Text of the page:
For those of us who treasure the wilderness and want to preserve every pristine particle in it, the death late last month of Martin Litton was a bit jolting. Sure, he was 97 years old and certainly lived what eulogies often refer to as “a full life.”
And by that, we’re talking about a controversial outdoorsman who filled that life with stints as a LA Times reporter, WWII glider pilot, nature photographer, river runner, curmudgeonly conservationist and devout environmentalist.
By comparison, Martin Litton makes the equally grey-bearded “Most Interesting Man in the World” beer commercial character look like an Iowa accountant.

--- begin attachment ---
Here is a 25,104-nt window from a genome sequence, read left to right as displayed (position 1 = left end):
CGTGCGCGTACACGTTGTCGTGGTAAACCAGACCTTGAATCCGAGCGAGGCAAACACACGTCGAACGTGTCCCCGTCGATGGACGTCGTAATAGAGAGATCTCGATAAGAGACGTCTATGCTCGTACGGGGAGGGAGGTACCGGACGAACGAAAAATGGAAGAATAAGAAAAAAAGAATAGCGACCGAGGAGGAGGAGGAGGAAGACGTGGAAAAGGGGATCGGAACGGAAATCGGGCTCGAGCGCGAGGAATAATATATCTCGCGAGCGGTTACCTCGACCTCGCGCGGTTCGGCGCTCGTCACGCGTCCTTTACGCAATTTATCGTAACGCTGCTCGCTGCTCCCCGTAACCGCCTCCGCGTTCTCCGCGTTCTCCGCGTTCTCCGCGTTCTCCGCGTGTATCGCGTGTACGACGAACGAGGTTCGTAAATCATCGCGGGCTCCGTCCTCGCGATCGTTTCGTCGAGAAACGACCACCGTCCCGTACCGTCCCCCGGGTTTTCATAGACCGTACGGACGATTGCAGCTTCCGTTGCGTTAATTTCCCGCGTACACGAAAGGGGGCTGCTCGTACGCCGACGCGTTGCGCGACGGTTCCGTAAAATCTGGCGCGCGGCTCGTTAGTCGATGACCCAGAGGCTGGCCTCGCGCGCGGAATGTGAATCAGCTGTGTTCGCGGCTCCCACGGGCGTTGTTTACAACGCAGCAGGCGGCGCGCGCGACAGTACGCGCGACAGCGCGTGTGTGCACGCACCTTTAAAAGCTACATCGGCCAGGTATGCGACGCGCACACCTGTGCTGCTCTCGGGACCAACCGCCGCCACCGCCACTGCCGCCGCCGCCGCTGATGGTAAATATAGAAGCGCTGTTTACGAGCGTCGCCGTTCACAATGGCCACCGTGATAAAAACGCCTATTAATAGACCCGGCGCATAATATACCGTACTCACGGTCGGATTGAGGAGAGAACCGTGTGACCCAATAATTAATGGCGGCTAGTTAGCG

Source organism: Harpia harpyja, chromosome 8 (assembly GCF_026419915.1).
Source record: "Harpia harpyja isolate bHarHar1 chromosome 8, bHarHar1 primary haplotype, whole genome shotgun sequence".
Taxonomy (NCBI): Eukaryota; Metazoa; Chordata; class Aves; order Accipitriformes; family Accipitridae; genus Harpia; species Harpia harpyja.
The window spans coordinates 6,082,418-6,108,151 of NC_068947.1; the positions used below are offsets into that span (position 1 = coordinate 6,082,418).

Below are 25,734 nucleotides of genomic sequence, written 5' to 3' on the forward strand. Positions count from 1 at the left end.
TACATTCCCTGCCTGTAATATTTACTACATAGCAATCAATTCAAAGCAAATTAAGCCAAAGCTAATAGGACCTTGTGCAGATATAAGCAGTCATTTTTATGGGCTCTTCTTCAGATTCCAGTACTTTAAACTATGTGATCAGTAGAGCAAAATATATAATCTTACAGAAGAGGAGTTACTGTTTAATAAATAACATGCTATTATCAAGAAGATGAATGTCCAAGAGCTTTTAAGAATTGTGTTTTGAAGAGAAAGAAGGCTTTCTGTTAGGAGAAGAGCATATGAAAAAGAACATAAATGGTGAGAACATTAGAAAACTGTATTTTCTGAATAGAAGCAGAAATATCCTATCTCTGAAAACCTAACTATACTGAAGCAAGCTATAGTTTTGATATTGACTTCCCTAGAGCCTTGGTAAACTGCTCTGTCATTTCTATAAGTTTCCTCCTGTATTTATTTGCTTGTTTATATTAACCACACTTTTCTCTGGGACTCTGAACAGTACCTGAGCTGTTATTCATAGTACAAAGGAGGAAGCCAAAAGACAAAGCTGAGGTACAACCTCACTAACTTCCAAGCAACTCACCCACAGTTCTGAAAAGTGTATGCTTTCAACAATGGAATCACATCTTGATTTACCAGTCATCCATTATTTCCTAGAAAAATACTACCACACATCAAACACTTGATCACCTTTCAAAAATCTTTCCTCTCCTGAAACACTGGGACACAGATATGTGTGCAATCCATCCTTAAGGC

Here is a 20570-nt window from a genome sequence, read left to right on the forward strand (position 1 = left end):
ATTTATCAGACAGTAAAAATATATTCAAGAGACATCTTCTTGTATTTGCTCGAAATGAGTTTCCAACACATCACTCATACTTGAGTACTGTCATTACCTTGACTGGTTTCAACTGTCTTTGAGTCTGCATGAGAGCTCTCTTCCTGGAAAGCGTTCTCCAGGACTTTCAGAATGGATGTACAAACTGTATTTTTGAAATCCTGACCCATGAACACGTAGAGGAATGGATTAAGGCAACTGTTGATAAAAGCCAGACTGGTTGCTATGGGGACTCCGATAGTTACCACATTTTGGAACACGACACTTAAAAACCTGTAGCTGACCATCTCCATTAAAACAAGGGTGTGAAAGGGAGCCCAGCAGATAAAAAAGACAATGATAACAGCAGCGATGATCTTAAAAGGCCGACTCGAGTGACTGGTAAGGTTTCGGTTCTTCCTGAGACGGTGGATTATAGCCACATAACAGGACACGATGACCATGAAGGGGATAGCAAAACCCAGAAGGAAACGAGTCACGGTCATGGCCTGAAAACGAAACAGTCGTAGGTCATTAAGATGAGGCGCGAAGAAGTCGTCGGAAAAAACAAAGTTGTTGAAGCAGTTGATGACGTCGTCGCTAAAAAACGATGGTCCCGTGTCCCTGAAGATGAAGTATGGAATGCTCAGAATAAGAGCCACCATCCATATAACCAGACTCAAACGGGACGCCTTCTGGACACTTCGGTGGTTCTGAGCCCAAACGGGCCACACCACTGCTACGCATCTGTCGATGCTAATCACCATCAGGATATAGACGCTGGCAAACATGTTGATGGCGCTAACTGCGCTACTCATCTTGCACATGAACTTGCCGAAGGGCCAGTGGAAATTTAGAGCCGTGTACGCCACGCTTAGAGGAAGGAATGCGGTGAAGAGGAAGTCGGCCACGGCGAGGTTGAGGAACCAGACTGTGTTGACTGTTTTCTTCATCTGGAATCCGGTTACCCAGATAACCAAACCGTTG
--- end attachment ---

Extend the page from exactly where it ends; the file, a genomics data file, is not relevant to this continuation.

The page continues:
National Geographic contributor Kenneth Brower recently wrote a glowing description of Litton, an environmental pioneer who, as a sideline, founded his own dory fleet business, running rivers in boats of his own design. (Fun fact: Litton holds the record as the oldest man to row the Grand Canyon, which he did at the age of 87.)
Brower’s must-read piece for National Geographic waxes poetic on the accomplishments of this amazing man. Below are a few highlights:
- It was Litton who first understood the damage that a Marble Canyon Dam would inflict on Grand Canyon National Park.
- It was Litton who uncovered U.S. Forest Service mismanagement of the giant sequoias of California.